Couldn’t agree more. I would add that you shouldn’t typically use those recurring words in a name or tagline (unless you’ve got a brilliant strategy to co-opt them), but they very well may be attributes of your to-be-developed brand name. Of course, if the recurring words appear in descriptions of competitors whom no one’s ever heard of, and there are no extant intellectual property issues, then they’re there for the taking (but only if it makes brand sense).
5. Don’t commit any fatal errors.
Also agree here. There are other errors, to be sure, but you’ve nailed many of them. I would add that a name that fails to be evocative is usually, but not always, fatal, because a non-evocative name isn’t memorable. If nobody knows your name, you’re not going anywhere, a la Cheers.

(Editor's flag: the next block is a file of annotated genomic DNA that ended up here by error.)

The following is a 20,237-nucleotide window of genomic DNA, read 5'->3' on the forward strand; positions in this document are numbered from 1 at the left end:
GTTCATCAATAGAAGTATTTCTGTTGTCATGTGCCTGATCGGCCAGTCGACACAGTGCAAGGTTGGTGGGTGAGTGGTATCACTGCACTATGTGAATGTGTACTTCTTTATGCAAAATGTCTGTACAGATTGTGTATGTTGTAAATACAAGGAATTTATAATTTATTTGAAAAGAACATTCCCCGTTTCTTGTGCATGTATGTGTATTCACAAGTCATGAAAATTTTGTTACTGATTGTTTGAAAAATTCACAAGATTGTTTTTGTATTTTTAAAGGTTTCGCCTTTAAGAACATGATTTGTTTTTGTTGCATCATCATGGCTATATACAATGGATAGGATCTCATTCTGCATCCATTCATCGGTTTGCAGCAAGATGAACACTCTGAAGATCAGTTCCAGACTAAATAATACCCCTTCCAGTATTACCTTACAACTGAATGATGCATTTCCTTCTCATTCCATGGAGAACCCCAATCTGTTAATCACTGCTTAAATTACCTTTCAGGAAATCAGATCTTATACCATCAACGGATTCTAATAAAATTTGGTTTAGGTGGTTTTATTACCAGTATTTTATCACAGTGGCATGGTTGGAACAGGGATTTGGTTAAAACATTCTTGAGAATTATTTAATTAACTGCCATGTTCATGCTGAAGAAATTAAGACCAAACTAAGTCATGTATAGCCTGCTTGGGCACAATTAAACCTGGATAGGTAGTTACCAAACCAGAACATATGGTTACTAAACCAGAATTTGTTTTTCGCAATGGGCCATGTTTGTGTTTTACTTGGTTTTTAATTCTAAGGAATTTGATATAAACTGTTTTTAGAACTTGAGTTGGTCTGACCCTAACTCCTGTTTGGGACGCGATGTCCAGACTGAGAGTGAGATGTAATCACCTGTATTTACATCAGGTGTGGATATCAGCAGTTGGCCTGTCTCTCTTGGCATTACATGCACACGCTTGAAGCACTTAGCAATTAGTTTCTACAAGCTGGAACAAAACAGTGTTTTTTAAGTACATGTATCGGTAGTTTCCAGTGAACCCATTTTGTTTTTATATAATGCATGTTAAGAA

6. Consider tying to something already understood, a saying, a memory, or word.
Good points, again. I would elaborate on this by noting that any new concept or word that is wholly independent of its forebears is tremendously difficult to remember. Memory experts will tell you that people remember by association (with events, with mnemonics, with people, etc.) – remove any vestige of association and you are asking more of your audience than you should. I would also say that it’s possible to succeed in spite of a good name.